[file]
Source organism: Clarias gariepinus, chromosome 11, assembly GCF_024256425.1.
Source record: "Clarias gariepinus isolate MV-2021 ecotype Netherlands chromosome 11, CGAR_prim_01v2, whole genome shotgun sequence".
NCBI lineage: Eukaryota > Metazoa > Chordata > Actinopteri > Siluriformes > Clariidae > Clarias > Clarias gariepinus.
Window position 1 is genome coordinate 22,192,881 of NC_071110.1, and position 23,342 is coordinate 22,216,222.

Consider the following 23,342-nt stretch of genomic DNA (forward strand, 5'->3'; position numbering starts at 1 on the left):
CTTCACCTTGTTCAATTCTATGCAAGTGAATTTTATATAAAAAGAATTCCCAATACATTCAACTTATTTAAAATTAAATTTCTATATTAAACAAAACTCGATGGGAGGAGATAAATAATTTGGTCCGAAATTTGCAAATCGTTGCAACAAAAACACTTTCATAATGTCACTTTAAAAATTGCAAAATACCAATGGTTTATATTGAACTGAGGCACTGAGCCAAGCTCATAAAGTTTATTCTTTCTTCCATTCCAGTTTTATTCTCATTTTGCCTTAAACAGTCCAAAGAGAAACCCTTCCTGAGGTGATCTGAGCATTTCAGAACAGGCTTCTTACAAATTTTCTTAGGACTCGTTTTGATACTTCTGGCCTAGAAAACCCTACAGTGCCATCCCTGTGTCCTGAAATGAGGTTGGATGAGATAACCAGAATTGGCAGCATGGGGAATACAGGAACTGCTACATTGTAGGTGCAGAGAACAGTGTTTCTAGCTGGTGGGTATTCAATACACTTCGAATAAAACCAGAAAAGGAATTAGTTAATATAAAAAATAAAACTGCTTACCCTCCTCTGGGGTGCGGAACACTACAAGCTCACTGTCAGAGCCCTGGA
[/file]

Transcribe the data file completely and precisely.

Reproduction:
Source organism: Clarias gariepinus, chromosome 11, assembly GCF_024256425.1.
Source record: "Clarias gariepinus isolate MV-2021 ecotype Netherlands chromosome 11, CGAR_prim_01v2, whole genome shotgun sequence".
NCBI lineage: Eukaryota > Metazoa > Chordata > Actinopteri > Siluriformes > Clariidae > Clarias > Clarias gariepinus.
Window position 1 is genome coordinate 22,192,881 of NC_071110.1, and position 23,342 is coordinate 22,216,222.

Consider the following 23,342-nt stretch of genomic DNA (forward strand, 5'->3'; position numbering starts at 1 on the left):
CTTCACCTTGTTCAATTCTATGCAAGTGAATTTTATATAAAAAGAATTCCCAATACATTCAACTTATTTAAAATTAAATTTCTATATTAAACAAAACTCGATGGGAGGAGATAAATAATTTGGTCCGAAATTTGCAAATCGTTGCAACAAAAACACTTTCATAATGTCACTTTAAAAATTGCAAAATACCAATGGTTTATATTGAACTGAGGCACTGAGCCAAGCTCATAAAGTTTATTCTTTCTTCCATTCCAGTTTTATTCTCATTTTGCCTTAAACAGTCCAAAGAGAAACCCTTCCTGAGGTGATCTGAGCATTTCAGAACAGGCTTCTTACAAATTTTCTTAGGACTCGTTTTGATACTTCTGGCCTAGAAAACCCTACAGTGCCATCCCTGTGTCCTGAAATGAGGTTGGATGAGATAACCAGAATTGGCAGCATGGGGAATACAGGAACTGCTACATTGTAGGTGCAGAGAACAGTGTTTCTAGCTGGTGGGTATTCAATACACTTCGAATAAAACCAGAAAAGGAATTAGTTAATATAAAAAATAAAACTGCTTACCCTCCTCTGGGGTGCGGAACACTACAAGCTCACTGTCAGAGCCCTGGA